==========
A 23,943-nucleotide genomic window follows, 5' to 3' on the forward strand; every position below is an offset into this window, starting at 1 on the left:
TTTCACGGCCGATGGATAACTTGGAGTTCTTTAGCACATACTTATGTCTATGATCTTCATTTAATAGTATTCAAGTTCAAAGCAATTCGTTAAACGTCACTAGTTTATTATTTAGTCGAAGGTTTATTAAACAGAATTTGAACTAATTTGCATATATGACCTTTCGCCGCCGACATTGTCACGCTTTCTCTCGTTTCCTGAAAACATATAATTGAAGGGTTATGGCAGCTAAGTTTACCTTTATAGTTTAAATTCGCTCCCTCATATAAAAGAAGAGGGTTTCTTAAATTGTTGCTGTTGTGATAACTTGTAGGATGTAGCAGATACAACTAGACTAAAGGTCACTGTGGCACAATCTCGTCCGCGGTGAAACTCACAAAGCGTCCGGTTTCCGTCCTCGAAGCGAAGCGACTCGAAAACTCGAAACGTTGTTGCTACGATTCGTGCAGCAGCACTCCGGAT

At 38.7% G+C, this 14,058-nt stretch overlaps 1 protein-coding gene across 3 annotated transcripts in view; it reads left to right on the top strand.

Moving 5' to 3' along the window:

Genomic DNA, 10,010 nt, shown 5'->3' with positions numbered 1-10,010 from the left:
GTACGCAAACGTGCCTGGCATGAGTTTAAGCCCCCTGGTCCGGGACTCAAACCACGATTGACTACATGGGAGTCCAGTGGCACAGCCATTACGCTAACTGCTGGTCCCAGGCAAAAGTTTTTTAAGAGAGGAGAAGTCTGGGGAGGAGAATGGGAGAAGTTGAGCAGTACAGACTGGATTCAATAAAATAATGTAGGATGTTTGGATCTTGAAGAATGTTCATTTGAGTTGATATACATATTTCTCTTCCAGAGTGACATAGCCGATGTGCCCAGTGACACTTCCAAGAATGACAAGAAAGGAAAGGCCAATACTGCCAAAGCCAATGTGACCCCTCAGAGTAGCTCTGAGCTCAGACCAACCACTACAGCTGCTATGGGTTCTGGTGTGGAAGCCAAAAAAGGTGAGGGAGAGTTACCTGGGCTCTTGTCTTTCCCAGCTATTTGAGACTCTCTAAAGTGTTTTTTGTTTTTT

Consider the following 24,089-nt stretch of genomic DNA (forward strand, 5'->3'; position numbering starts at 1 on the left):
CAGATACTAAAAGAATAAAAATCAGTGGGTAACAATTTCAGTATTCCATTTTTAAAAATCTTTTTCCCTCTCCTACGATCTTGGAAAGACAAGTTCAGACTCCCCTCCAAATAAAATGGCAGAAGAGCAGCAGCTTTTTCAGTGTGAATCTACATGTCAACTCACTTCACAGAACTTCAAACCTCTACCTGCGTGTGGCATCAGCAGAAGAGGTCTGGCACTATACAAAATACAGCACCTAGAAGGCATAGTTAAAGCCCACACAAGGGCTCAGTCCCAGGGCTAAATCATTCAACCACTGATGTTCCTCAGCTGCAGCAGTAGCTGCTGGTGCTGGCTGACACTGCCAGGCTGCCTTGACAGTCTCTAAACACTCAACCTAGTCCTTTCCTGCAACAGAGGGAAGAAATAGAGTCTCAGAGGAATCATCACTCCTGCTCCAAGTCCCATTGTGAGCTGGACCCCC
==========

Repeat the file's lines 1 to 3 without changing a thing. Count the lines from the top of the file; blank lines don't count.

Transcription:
A 23,943-nucleotide genomic window follows, 5' to 3' on the forward strand; every position below is an offset into this window, starting at 1 on the left:
TTTCACGGCCGATGGATAACTTGGAGTTCTTTAGCACATACTTATGTCTATGATCTTCATTTAATAGTATTCAAGTTCAAAGCAATTCGTTAAACGTCACTAGTTTATTATTTAGTCGAAGGTTTATTAAACAGAATTTGAACTAATTTGCATATATGACCTTTCGCCGCCGACATTGTCACGCTTTCTCTCGTTTCCTGAAAACATATAATTGAAGGGTTATGGCAGCTAAGTTTACCTTTATAGTTTAAATTCGCTCCCTCATATAAAAGAAGAGGGTTTCTTAAATTGTTGCTGTTGTGATAACTTGTAGGATGTAGCAGATACAACTAGACTAAAGGTCACTGTGGCACAATCTCGTCCGCGGTGAAACTCACAAAGCGTCCGGTTTCCGTCCTCGAAGCGAAGCGACTCGAAAACTCGAAACGTTGTTGCTACGATTCGTGCAGCAGCACTCCGGAT

At 38.7% G+C, this 14,058-nt stretch overlaps 1 protein-coding gene across 3 annotated transcripts in view; it reads left to right on the top strand.